I guess “enjoyably awkward” is the best way to describe the journey these characters go on. At no point are they portrayed as sympathetic or as heroes you want to see come out of this on top. These are terrible, terrible people doing horrific things to others. But they’re also idiots and their interactions with their victims and each other are so bizarre that you can’t help but laugh at the absurdity of the story. This trio of bodybuilders have their motivations for doing what they’re doing, sure. But the ridiculousness of their rationale and execution purposely permeates every part of this film, giving it an air of “so unbelievable, it must be true!”
And Michael Bay is fully aware of this. Staples of his visual style run rampant throughout the movie, but it all has context…more so than in any of his other films, probably. The magic hour dominates the cinematography and voluptuous scantily-clad woman make up a good 75% of the background. But this being a story taking place in Miami in 1995 surrounding the main characters’ ideas with regards to physical perfection and superficiality, it never feels out of place. A majority of the women look like strippers because…well…a majority of the women in the film are strippers! The settings and situations appear over-the-top and grand because Lugo considers everything he’s doing to be on par with movies he idolizes like SCARFACE. And the violence does get bloody and ridiculous at times, but Bay takes a very pragmatic “don’t shoot the messenger” approach to the more gruesome aspects of the case. There is a scene where Dwayne Johnson is removing fingerprints off of severed human hands by grilling them on a charcoal grill within sight of a security guard and a subtitle appears at the bottom of the screen saying, “By the way, this is still based on a true story.” He carefully takes opportunities throughout to remind the viewer that these events actually did happen as if to say, “I know, right? This is pretty messed up!”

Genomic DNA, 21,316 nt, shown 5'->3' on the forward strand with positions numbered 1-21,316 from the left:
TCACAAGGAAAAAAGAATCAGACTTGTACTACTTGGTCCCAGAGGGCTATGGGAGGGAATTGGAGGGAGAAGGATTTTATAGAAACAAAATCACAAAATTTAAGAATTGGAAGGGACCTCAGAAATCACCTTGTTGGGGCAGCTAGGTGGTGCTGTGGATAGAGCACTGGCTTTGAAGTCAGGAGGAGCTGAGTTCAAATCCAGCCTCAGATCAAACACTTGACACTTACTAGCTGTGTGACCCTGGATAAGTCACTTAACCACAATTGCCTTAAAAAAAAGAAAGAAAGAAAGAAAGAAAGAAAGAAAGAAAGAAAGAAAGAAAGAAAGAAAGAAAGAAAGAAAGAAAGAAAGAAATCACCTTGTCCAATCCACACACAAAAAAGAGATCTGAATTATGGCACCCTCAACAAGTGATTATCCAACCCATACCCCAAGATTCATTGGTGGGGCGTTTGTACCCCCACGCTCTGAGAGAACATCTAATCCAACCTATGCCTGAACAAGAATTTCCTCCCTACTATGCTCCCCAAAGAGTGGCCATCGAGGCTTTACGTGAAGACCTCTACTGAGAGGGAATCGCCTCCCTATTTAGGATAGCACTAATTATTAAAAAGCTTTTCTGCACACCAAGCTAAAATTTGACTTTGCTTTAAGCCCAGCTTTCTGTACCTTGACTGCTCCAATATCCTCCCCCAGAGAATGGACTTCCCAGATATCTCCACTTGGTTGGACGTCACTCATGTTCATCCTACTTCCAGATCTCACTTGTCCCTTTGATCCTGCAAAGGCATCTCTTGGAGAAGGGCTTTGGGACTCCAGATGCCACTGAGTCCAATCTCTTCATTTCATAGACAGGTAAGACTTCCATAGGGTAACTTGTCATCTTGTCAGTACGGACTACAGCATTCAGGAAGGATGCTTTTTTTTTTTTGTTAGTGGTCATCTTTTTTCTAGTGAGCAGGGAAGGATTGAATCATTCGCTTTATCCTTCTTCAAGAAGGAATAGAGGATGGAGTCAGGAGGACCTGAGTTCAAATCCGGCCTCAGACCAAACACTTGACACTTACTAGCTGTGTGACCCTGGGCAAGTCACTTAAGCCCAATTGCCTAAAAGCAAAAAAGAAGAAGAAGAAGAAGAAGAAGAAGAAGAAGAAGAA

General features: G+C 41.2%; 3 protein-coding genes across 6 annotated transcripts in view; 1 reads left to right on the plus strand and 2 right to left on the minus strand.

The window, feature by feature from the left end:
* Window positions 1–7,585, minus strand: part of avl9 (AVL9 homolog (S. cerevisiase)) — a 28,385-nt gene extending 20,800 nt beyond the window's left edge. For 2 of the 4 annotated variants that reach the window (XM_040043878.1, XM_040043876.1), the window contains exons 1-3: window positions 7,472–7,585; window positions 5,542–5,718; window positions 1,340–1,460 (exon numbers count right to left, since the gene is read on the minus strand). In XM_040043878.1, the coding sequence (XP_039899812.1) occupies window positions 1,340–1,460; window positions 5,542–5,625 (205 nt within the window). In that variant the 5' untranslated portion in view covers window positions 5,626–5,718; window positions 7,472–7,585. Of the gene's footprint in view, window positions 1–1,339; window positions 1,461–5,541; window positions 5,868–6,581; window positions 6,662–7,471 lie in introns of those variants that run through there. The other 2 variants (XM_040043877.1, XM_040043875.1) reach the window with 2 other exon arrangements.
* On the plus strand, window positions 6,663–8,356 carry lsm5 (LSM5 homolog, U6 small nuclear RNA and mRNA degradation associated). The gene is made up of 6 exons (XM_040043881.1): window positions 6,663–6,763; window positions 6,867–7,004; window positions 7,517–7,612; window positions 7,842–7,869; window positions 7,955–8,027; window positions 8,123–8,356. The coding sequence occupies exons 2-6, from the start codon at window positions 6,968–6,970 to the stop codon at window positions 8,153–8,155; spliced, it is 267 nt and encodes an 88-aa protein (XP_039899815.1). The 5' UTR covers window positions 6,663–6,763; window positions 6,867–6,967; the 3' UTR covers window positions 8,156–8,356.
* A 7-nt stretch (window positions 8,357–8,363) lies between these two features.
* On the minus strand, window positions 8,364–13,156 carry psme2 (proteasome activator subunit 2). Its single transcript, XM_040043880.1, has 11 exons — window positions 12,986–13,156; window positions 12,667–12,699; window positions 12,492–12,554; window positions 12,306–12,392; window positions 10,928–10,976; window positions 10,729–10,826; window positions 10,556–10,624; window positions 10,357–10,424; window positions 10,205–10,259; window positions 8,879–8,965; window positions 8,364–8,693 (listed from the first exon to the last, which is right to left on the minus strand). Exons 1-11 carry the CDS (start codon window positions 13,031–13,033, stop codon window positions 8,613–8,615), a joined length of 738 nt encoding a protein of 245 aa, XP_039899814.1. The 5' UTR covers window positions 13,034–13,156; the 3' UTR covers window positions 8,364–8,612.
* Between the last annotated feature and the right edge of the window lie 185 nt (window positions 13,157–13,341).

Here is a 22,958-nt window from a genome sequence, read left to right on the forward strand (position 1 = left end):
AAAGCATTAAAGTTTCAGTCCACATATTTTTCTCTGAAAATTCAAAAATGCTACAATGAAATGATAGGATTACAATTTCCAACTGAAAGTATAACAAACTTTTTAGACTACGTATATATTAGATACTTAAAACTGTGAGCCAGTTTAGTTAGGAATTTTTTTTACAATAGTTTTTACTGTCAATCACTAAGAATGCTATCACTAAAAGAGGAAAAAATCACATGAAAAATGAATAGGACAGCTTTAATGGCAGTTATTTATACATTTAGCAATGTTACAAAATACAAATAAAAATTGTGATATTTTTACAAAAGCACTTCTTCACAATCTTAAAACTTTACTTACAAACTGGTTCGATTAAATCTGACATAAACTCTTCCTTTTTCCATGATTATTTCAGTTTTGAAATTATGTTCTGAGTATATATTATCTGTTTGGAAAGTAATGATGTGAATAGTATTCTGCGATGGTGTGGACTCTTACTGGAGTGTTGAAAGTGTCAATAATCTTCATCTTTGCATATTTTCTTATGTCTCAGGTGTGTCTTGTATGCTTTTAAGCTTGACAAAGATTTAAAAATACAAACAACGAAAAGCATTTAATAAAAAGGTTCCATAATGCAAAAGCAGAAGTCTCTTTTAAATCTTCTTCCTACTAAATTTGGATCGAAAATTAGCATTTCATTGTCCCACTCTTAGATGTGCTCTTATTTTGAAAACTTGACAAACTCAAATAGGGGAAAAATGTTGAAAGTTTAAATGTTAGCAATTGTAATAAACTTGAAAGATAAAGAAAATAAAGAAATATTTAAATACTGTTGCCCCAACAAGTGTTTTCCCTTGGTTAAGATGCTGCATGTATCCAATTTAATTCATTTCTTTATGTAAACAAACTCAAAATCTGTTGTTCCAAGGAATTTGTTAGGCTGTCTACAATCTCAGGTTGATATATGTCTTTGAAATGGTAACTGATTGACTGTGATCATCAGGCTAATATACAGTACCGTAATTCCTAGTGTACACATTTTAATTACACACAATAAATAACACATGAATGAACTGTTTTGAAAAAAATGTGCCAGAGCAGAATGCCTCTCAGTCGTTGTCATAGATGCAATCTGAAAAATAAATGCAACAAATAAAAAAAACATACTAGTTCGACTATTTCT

Now back to my guilt: I love this film’s execution and style and I suppose that knowing that it is based on the torture and murders of real people is knifing me in the gut a little with some harsh reality. This is definitely a “guilty pleasure” for me in every sense of the term. This isn’t something like SCHINDLER’S LIST or SAVING PRIVATE RYAN where the horror of the violence and imagery you’re witnessing is supposed to garner a deep emotional response and sympathy. This is full-on exploitation territory where you can’t help but be in dumbfounded awe of the sadistic and outrageous lengths that these characters go to in order to get what they want. And yet, at no point does it feel like Bay is laying it on too thick with fictionalized spectacle. The characters aren’t made up to be sympathetic or misunderstood heroes. They’re idiotic and unlikable assholes and I feel portraying them in any other way would be a true disservice to actual events. What is fascinating to watch in PAIN & GAIN is the level of terrific performances churned out by the cast, the grandiose visuals that seem appropriate given the locale, time and characters’ delusional ideals surrounding “the American dream,” and the sheer unbelievability of a true story that seems tailor-made for Michael Bay’s over-the-top sensibilities.
Final Score: 8 out of 10
Check out Mike McGTV video log of the film below. CAUTION- may contain explicit language: